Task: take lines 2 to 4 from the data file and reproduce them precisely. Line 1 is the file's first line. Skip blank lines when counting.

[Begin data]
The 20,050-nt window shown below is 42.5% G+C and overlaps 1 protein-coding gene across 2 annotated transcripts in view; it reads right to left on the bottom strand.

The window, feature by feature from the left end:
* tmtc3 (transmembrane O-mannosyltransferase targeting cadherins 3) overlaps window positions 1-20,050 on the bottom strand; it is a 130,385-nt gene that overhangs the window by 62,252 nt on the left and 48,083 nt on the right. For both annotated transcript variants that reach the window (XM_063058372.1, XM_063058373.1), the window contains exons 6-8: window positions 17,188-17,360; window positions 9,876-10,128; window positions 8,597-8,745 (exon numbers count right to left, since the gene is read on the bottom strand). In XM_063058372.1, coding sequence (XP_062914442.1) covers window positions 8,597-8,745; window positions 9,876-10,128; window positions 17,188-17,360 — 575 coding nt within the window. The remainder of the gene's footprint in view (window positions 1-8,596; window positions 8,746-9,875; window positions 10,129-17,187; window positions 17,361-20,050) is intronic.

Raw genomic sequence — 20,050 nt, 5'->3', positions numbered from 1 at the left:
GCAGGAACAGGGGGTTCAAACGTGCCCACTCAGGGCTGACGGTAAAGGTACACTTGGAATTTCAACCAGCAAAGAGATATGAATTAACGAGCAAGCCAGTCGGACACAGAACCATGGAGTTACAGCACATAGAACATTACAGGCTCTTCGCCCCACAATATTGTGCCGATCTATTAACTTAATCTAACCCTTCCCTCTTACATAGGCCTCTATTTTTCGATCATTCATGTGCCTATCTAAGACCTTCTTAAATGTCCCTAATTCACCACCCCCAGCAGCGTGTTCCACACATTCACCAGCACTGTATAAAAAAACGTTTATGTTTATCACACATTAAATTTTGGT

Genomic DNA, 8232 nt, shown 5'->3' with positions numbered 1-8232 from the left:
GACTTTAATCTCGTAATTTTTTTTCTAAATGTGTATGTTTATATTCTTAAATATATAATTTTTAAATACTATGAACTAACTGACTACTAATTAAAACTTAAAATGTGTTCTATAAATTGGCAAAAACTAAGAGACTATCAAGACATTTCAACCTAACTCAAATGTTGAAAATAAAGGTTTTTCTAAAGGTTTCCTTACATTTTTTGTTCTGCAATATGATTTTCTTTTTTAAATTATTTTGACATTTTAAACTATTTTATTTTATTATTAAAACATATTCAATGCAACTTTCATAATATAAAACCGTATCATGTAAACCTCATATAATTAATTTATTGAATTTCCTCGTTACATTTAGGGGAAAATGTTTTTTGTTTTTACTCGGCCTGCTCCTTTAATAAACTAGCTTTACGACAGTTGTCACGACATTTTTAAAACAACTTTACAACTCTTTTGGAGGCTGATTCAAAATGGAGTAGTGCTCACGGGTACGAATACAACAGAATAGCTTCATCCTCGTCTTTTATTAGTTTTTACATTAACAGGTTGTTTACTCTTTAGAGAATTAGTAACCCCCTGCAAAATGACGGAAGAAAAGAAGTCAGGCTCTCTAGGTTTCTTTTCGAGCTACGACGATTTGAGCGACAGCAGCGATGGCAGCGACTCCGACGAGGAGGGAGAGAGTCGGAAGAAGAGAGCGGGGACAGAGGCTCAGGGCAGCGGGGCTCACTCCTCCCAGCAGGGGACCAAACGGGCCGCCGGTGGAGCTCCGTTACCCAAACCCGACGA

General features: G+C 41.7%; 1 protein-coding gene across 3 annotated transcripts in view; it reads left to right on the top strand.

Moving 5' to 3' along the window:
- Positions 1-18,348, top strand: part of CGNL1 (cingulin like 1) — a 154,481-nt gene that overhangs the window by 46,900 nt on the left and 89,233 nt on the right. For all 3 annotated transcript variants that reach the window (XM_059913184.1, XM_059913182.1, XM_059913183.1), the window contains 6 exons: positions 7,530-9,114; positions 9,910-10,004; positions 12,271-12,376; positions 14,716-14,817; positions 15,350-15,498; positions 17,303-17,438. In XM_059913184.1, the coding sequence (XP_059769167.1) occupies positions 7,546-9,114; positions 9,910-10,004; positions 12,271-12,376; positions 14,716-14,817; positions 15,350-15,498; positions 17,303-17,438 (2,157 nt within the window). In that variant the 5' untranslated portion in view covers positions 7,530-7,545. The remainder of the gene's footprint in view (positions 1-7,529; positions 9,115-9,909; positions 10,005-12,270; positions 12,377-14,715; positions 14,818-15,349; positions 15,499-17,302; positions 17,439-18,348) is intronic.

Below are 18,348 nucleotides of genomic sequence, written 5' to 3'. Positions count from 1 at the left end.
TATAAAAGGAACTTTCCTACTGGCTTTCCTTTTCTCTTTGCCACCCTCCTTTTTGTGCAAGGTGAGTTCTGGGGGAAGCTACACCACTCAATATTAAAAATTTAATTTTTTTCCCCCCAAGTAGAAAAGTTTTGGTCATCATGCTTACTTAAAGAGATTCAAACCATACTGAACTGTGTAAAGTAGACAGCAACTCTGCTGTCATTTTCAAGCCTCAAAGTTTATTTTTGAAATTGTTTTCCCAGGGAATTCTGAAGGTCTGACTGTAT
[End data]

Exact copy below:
The window, feature by feature from the left end:
* tmtc3 (transmembrane O-mannosyltransferase targeting cadherins 3) overlaps window positions 1-20,050 on the bottom strand; it is a 130,385-nt gene that overhangs the window by 62,252 nt on the left and 48,083 nt on the right. For both annotated transcript variants that reach the window (XM_063058372.1, XM_063058373.1), the window contains exons 6-8: window positions 17,188-17,360; window positions 9,876-10,128; window positions 8,597-8,745 (exon numbers count right to left, since the gene is read on the bottom strand). In XM_063058372.1, coding sequence (XP_062914442.1) covers window positions 8,597-8,745; window positions 9,876-10,128; window positions 17,188-17,360 — 575 coding nt within the window. The remainder of the gene's footprint in view (window positions 1-8,596; window positions 8,746-9,875; window positions 10,129-17,187; window positions 17,361-20,050) is intronic.

Raw genomic sequence — 20,050 nt, 5'->3', positions numbered from 1 at the left: